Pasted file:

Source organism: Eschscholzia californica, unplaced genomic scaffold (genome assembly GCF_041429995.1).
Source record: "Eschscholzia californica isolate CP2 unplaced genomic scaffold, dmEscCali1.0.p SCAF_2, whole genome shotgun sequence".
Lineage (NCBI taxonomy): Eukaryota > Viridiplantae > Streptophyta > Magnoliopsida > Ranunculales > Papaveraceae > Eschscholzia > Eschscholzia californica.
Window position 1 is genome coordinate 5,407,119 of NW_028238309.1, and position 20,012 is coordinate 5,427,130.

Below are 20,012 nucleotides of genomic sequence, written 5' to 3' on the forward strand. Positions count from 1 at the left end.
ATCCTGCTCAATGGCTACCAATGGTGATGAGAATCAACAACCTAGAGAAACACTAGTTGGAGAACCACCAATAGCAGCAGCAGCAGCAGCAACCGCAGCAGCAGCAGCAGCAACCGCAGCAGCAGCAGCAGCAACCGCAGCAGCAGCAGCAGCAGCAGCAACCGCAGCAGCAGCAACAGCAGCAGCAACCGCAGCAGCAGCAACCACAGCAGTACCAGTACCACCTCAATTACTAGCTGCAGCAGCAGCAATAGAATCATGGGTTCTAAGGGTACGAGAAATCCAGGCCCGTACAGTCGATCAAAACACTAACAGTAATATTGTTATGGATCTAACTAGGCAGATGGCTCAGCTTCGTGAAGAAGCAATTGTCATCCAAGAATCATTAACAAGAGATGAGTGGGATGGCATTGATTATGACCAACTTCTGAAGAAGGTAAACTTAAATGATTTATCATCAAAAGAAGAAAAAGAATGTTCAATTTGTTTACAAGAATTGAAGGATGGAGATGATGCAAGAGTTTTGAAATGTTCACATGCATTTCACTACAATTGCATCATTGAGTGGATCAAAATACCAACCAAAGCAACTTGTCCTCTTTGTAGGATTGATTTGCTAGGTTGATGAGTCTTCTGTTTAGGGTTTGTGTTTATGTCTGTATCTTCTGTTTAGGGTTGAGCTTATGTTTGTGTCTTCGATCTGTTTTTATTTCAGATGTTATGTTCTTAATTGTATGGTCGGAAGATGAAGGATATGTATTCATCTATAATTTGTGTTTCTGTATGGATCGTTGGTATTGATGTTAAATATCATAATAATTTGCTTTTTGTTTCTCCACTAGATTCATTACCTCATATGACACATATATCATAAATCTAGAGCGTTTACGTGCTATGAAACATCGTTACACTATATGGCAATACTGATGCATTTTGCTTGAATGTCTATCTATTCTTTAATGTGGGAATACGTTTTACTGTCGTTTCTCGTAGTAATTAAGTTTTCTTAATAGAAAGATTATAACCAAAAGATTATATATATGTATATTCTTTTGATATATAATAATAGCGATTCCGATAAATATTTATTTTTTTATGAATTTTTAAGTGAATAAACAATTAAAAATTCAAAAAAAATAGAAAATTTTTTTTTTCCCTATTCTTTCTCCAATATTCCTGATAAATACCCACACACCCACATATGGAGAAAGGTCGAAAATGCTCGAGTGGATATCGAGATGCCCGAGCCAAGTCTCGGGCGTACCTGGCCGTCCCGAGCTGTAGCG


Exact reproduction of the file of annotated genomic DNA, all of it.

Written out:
Source organism: Eschscholzia californica, unplaced genomic scaffold (genome assembly GCF_041429995.1).
Source record: "Eschscholzia californica isolate CP2 unplaced genomic scaffold, dmEscCali1.0.p SCAF_2, whole genome shotgun sequence".
Lineage (NCBI taxonomy): Eukaryota > Viridiplantae > Streptophyta > Magnoliopsida > Ranunculales > Papaveraceae > Eschscholzia > Eschscholzia californica.
Window position 1 is genome coordinate 5,407,119 of NW_028238309.1, and position 20,012 is coordinate 5,427,130.

Below are 20,012 nucleotides of genomic sequence, written 5' to 3' on the forward strand. Positions count from 1 at the left end.
ATCCTGCTCAATGGCTACCAATGGTGATGAGAATCAACAACCTAGAGAAACACTAGTTGGAGAACCACCAATAGCAGCAGCAGCAGCAGCAACCGCAGCAGCAGCAGCAGCAACCGCAGCAGCAGCAGCAGCAACCGCAGCAGCAGCAGCAGCAGCAGCAACCGCAGCAGCAGCAACAGCAGCAGCAACCGCAGCAGCAGCAACCACAGCAGTACCAGTACCACCTCAATTACTAGCTGCAGCAGCAGCAATAGAATCATGGGTTCTAAGGGTACGAGAAATCCAGGCCCGTACAGTCGATCAAAACACTAACAGTAATATTGTTATGGATCTAACTAGGCAGATGGCTCAGCTTCGTGAAGAAGCAATTGTCATCCAAGAATCATTAACAAGAGATGAGTGGGATGGCATTGATTATGACCAACTTCTGAAGAAGGTAAACTTAAATGATTTATCATCAAAAGAAGAAAAAGAATGTTCAATTTGTTTACAAGAATTGAAGGATGGAGATGATGCAAGAGTTTTGAAATGTTCACATGCATTTCACTACAATTGCATCATTGAGTGGATCAAAATACCAACCAAAGCAACTTGTCCTCTTTGTAGGATTGATTTGCTAGGTTGATGAGTCTTCTGTTTAGGGTTTGTGTTTATGTCTGTATCTTCTGTTTAGGGTTGAGCTTATGTTTGTGTCTTCGATCTGTTTTTATTTCAGATGTTATGTTCTTAATTGTATGGTCGGAAGATGAAGGATATGTATTCATCTATAATTTGTGTTTCTGTATGGATCGTTGGTATTGATGTTAAATATCATAATAATTTGCTTTTTGTTTCTCCACTAGATTCATTACCTCATATGACACATATATCATAAATCTAGAGCGTTTACGTGCTATGAAACATCGTTACACTATATGGCAATACTGATGCATTTTGCTTGAATGTCTATCTATTCTTTAATGTGGGAATACGTTTTACTGTCGTTTCTCGTAGTAATTAAGTTTTCTTAATAGAAAGATTATAACCAAAAGATTATATATATGTATATTCTTTTGATATATAATAATAGCGATTCCGATAAATATTTATTTTTTTATGAATTTTTAAGTGAATAAACAATTAAAAATTCAAAAAAAATAGAAAATTTTTTTTTTCCCTATTCTTTCTCCAATATTCCTGATAAATACCCACACACCCACATATGGAGAAAGGTCGAAAATGCTCGAGTGGATATCGAGATGCCCGAGCCAAGTCTCGGGCGTACCTGGCCGTCCCGAGCTGTAGCG